Last Tango in Hamilton

Egg was on a drinking scouting mission in Munster on Saturday night, and the punters could be neatly split into 2 groups – those who had seen it and those who hadn’t. The former group had pallid, zombie-like faces (rather like Ireland themselves) and the latter had those wide-eyed just-seen-a-wrecked-train macabre fascination faces where they pretend they don’t want to see highlights, but they really do. When the bar obliged with extended highlights (i.e. all the BNZ tries), their faces slowly turned into the death stare ones.

It was not pretty. Most of us expected Ireland to come out with a performance somewhere between the first and second tests, allowing for the expected improvement from New Zealand, and a defeat (and tour) with honour. What we got was a tired, disengaged and passive dog’s dinner of a performance – only the front five emerged with anything approaching credit and the back row and three-quarter line were under massive pressure and buckled pretty early on. It was a tough day at the office.

The idea that Deeen Caddah would be missed was dismissed within 2 or 3 minutes – Chief’s inside backs Aaron Cruden and Sunny Bull were imperious, attacking (and breaking) the Irish line at will – the Irish plan for SBW that had been executed so diligently for the first and second test failed, and when Cruden went off, BNZ were doing better than a point a minute – we can thank Beauden Barrett taking it a little handier on his debut for it not being a 70- or 80-burger.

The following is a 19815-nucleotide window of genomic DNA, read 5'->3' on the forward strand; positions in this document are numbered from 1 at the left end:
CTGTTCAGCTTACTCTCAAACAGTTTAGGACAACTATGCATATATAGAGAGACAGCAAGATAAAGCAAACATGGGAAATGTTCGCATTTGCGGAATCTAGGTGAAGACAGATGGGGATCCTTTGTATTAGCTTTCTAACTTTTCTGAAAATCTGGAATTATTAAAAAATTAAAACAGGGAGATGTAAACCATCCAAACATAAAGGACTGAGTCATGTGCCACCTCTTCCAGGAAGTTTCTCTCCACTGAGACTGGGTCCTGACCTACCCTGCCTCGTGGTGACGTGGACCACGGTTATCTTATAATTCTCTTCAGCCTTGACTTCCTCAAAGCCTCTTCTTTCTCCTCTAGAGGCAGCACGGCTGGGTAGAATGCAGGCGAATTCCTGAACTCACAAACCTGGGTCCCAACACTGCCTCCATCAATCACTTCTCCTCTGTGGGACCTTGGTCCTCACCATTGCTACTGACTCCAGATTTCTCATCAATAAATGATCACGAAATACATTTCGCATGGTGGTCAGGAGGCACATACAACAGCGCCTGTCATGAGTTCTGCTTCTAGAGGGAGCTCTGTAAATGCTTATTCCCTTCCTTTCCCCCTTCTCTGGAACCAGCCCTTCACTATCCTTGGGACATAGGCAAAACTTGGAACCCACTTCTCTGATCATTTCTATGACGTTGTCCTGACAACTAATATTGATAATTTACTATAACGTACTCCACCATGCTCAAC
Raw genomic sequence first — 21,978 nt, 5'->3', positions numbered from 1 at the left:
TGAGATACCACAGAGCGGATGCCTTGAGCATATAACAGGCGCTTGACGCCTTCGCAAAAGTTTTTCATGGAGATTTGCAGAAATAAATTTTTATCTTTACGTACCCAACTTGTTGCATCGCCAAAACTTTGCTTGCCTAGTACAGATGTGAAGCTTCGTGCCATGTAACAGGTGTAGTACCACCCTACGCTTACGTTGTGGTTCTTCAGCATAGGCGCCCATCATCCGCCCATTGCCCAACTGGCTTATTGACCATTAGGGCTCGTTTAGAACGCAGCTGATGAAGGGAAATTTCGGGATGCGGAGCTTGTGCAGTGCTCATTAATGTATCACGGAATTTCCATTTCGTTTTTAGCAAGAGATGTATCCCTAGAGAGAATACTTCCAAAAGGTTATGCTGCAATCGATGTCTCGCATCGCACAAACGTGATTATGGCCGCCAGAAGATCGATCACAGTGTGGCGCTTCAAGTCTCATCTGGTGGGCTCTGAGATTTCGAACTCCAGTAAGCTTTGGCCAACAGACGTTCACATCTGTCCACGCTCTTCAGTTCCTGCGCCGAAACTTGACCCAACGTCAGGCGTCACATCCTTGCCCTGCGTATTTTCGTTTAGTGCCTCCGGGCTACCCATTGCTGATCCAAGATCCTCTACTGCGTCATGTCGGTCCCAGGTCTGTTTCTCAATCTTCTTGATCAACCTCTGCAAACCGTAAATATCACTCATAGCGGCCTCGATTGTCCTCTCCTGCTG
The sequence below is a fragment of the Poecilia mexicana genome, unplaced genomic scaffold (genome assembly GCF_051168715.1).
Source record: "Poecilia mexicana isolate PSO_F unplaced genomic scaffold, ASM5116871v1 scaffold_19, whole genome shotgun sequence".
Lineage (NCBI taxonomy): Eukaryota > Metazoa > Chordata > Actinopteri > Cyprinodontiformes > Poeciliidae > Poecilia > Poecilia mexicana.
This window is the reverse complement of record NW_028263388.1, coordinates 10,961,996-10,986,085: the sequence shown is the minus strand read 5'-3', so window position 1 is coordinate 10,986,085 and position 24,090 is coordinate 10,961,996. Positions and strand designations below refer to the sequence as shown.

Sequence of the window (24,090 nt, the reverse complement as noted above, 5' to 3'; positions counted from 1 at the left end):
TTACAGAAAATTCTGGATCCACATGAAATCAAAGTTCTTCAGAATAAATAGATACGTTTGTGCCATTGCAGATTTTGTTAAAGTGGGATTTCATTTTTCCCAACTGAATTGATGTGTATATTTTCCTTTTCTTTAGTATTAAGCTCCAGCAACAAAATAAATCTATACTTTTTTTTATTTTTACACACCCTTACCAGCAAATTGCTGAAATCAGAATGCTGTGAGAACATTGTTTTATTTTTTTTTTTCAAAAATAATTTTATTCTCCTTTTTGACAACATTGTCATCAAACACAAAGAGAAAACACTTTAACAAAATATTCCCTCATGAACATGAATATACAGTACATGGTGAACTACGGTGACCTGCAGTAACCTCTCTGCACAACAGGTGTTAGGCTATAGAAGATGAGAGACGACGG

The other alleged chink in the BNZ armour was the back row – Kieran Read was injured, Ruchie was at 8 and Sam Cane and Liam Messam were making their first starts of the series. Well, all three were regal – Ruchie seemed to be everywhere, even soaring like Shaggy for restarts, and Cane and Messam were to the manor born.

With the inside backs and back row running backwards, there was always likely to be trouble, and so it proved.

So what can we say? Well, the first thing to point out is that this was the 17th test in the 11th month of the season, and was 7 days after the best, and most intense, performance of the year – the tanks were simply empty. There was probably an understanding that BNZ would come out like express trains, and the plan was to build a Maginot Line and hope Ireland were still in it after 20 minutes. In reality, it was exactly like the Maginot Line – BNZ just went through and around it at their leisure. Once the third try went in, heads dropped, the tiredness manifested itself and it was game over. Only Bob, Conor Murray, Donnacha Ryan and Mike Ross didn’t miss a tackle.  A performance of this level would have lost to Italy or Scotland.

Long as the season was, it has been no shorter in England or Wales.  Neither had to face New Zealand, but South Africa and Australia are hardly shrinking violets of the rugby world.  They came out of their (dead rubber) final tests with an aggregate losing margin of a single point.  Ireland lost by 60.

This was Ireland’s first doughnut sunce the Argentina tour in 2007, aka the Alarm Bells Tour, when Eddie’s Untouchables went to Poland, and the rest dirt tracked it to the other side of the world. The difference here was we had kickable penalties, but creditably went for tries – it meant we suffered a record defeat, but the players were right – taking the 3 was the cowardly option.